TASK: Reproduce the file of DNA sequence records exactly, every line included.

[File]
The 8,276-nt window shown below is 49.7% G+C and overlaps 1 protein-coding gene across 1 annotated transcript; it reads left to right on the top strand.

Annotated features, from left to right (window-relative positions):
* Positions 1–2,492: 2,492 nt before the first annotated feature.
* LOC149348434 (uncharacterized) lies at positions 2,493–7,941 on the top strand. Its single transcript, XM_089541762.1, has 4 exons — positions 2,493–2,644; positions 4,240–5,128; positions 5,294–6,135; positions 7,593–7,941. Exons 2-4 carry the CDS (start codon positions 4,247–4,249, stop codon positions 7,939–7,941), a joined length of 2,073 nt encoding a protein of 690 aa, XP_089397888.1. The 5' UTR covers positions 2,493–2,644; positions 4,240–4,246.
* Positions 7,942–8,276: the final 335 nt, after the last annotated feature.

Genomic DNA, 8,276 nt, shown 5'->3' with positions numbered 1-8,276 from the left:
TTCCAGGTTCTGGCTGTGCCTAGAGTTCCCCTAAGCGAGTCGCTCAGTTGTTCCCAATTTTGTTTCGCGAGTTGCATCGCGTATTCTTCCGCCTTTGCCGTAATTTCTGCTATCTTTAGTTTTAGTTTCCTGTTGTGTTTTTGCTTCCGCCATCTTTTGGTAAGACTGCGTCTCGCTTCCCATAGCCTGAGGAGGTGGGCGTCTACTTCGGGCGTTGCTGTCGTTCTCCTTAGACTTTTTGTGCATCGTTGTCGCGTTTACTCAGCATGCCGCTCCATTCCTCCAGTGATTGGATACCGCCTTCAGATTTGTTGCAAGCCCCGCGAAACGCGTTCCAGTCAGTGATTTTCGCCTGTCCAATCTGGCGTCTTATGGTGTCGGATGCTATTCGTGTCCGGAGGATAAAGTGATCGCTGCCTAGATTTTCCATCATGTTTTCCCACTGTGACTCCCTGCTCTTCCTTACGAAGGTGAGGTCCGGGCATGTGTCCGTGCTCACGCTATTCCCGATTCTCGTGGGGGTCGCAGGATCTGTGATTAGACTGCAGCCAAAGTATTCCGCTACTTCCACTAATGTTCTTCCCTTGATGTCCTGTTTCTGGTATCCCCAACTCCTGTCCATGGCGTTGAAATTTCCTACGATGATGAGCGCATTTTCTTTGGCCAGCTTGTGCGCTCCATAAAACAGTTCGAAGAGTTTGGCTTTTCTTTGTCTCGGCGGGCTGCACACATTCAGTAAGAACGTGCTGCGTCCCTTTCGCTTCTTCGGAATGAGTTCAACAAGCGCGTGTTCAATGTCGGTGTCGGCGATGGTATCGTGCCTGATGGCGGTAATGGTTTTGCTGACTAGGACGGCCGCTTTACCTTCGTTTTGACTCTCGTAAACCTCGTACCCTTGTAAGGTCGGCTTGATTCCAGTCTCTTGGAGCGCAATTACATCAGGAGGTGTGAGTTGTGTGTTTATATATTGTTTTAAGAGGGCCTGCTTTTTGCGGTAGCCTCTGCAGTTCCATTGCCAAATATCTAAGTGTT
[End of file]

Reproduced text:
The 8,276-nt window shown below is 49.7% G+C and overlaps 1 protein-coding gene across 1 annotated transcript; it reads left to right on the top strand.

Annotated features, from left to right (window-relative positions):
* Positions 1–2,492: 2,492 nt before the first annotated feature.
* LOC149348434 (uncharacterized) lies at positions 2,493–7,941 on the top strand. Its single transcript, XM_089541762.1, has 4 exons — positions 2,493–2,644; positions 4,240–5,128; positions 5,294–6,135; positions 7,593–7,941. Exons 2-4 carry the CDS (start codon positions 4,247–4,249, stop codon positions 7,939–7,941), a joined length of 2,073 nt encoding a protein of 690 aa, XP_089397888.1. The 5' UTR covers positions 2,493–2,644; positions 4,240–4,246.
* Positions 7,942–8,276: the final 335 nt, after the last annotated feature.

Genomic DNA, 8,276 nt, shown 5'->3' with positions numbered 1-8,276 from the left:
TTCCAGGTTCTGGCTGTGCCTAGAGTTCCCCTAAGCGAGTCGCTCAGTTGTTCCCAATTTTGTTTCGCGAGTTGCATCGCGTATTCTTCCGCCTTTGCCGTAATTTCTGCTATCTTTAGTTTTAGTTTCCTGTTGTGTTTTTGCTTCCGCCATCTTTTGGTAAGACTGCGTCTCGCTTCCCATAGCCTGAGGAGGTGGGCGTCTACTTCGGGCGTTGCTGTCGTTCTCCTTAGACTTTTTGTGCATCGTTGTCGCGTTTACTCAGCATGCCGCTCCATTCCTCCAGTGATTGGATACCGCCTTCAGATTTGTTGCAAGCCCCGCGAAACGCGTTCCAGTCAGTGATTTTCGCCTGTCCAATCTGGCGTCTTATGGTGTCGGATGCTATTCGTGTCCGGAGGATAAAGTGATCGCTGCCTAGATTTTCCATCATGTTTTCCCACTGTGACTCCCTGCTCTTCCTTACGAAGGTGAGGTCCGGGCATGTGTCCGTGCTCACGCTATTCCCGATTCTCGTGGGGGTCGCAGGATCTGTGATTAGACTGCAGCCAAAGTATTCCGCTACTTCCACTAATGTTCTTCCCTTGATGTCCTGTTTCTGGTATCCCCAACTCCTGTCCATGGCGTTGAAATTTCCTACGATGATGAGCGCATTTTCTTTGGCCAGCTTGTGCGCTCCATAAAACAGTTCGAAGAGTTTGGCTTTTCTTTGTCTCGGCGGGCTGCACACATTCAGTAAGAACGTGCTGCGTCCCTTTCGCTTCTTCGGAATGAGTTCAACAAGCGCGTGTTCAATGTCGGTGTCGGCGATGGTATCGTGCCTGATGGCGGTAATGGTTTTGCTGACTAGGACGGCCGCTTTACCTTCGTTTTGACTCTCGTAAACCTCGTACCCTTGTAAGGTCGGCTTGATTCCAGTCTCTTGGAGCGCAATTACATCAGGAGGTGTGAGTTGTGTGTTTATATATTGTTTTAAGAGGGCCTGCTTTTTGCGGTAGCCTCTGCAGTTCCATTGCCAAATATCTAAGTGTT